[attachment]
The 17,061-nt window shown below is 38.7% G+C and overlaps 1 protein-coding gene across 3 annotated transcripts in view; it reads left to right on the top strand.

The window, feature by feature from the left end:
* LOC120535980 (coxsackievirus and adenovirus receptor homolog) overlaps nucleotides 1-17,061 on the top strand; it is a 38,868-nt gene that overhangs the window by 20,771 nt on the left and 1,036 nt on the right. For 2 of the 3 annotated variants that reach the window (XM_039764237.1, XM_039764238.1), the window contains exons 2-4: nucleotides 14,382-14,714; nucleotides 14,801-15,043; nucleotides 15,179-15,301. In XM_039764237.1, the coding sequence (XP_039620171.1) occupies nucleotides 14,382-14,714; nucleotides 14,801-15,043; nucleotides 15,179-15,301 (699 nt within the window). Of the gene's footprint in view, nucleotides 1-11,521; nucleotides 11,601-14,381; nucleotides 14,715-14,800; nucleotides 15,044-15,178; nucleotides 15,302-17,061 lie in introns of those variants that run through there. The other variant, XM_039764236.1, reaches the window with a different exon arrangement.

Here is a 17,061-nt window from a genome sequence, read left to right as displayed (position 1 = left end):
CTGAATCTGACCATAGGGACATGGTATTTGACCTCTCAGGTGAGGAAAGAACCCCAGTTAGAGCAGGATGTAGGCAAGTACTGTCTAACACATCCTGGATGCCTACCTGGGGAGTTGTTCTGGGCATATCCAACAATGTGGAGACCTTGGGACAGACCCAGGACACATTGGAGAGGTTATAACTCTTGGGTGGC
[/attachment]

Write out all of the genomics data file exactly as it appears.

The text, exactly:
The 17,061-nt window shown below is 38.7% G+C and overlaps 1 protein-coding gene across 3 annotated transcripts in view; it reads left to right on the top strand.

The window, feature by feature from the left end:
* LOC120535980 (coxsackievirus and adenovirus receptor homolog) overlaps nucleotides 1-17,061 on the top strand; it is a 38,868-nt gene that overhangs the window by 20,771 nt on the left and 1,036 nt on the right. For 2 of the 3 annotated variants that reach the window (XM_039764237.1, XM_039764238.1), the window contains exons 2-4: nucleotides 14,382-14,714; nucleotides 14,801-15,043; nucleotides 15,179-15,301. In XM_039764237.1, the coding sequence (XP_039620171.1) occupies nucleotides 14,382-14,714; nucleotides 14,801-15,043; nucleotides 15,179-15,301 (699 nt within the window). Of the gene's footprint in view, nucleotides 1-11,521; nucleotides 11,601-14,381; nucleotides 14,715-14,800; nucleotides 15,044-15,178; nucleotides 15,302-17,061 lie in introns of those variants that run through there. The other variant, XM_039764236.1, reaches the window with a different exon arrangement.

Here is a 17,061-nt window from a genome sequence, read left to right as displayed (position 1 = left end):
CTGAATCTGACCATAGGGACATGGTATTTGACCTCTCAGGTGAGGAAAGAACCCCAGTTAGAGCAGGATGTAGGCAAGTACTGTCTAACACATCCTGGATGCCTACCTGGGGAGTTGTTCTGGGCATATCCAACAATGTGGAGACCTTGGGACAGACCCAGGACACATTGGAGAGGTTATAACTCTTGGGTGGC